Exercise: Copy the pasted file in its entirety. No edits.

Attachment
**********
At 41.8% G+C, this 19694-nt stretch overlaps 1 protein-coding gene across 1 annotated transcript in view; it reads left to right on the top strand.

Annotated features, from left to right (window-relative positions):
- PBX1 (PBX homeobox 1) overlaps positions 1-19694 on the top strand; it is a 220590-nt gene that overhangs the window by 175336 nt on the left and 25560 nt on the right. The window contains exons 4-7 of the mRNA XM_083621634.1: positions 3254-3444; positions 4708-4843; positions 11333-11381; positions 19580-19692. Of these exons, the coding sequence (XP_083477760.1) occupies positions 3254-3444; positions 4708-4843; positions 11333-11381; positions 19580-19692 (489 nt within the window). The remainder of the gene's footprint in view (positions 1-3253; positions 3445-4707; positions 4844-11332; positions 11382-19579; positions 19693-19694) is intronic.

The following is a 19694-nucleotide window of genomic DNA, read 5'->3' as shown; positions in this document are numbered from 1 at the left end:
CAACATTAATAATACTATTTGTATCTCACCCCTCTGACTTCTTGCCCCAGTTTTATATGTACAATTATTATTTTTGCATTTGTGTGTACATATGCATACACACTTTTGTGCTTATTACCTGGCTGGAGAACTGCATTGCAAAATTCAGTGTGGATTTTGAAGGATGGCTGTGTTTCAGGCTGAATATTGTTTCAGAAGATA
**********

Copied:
At 41.8% G+C, this 19694-nt stretch overlaps 1 protein-coding gene across 1 annotated transcript in view; it reads left to right on the top strand.

Annotated features, from left to right (window-relative positions):
- PBX1 (PBX homeobox 1) overlaps positions 1-19694 on the top strand; it is a 220590-nt gene that overhangs the window by 175336 nt on the left and 25560 nt on the right. The window contains exons 4-7 of the mRNA XM_083621634.1: positions 3254-3444; positions 4708-4843; positions 11333-11381; positions 19580-19692. Of these exons, the coding sequence (XP_083477760.1) occupies positions 3254-3444; positions 4708-4843; positions 11333-11381; positions 19580-19692 (489 nt within the window). The remainder of the gene's footprint in view (positions 1-3253; positions 3445-4707; positions 4844-11332; positions 11382-19579; positions 19693-19694) is intronic.

The following is a 19694-nucleotide window of genomic DNA, read 5'->3' as shown; positions in this document are numbered from 1 at the left end:
CAACATTAATAATACTATTTGTATCTCACCCCTCTGACTTCTTGCCCCAGTTTTATATGTACAATTATTATTTTTGCATTTGTGTGTACATATGCATACACACTTTTGTGCTTATTACCTGGCTGGAGAACTGCATTGCAAAATTCAGTGTGGATTTTGAAGGATGGCTGTGTTTCAGGCTGAATATTGTTTCAGAAGATA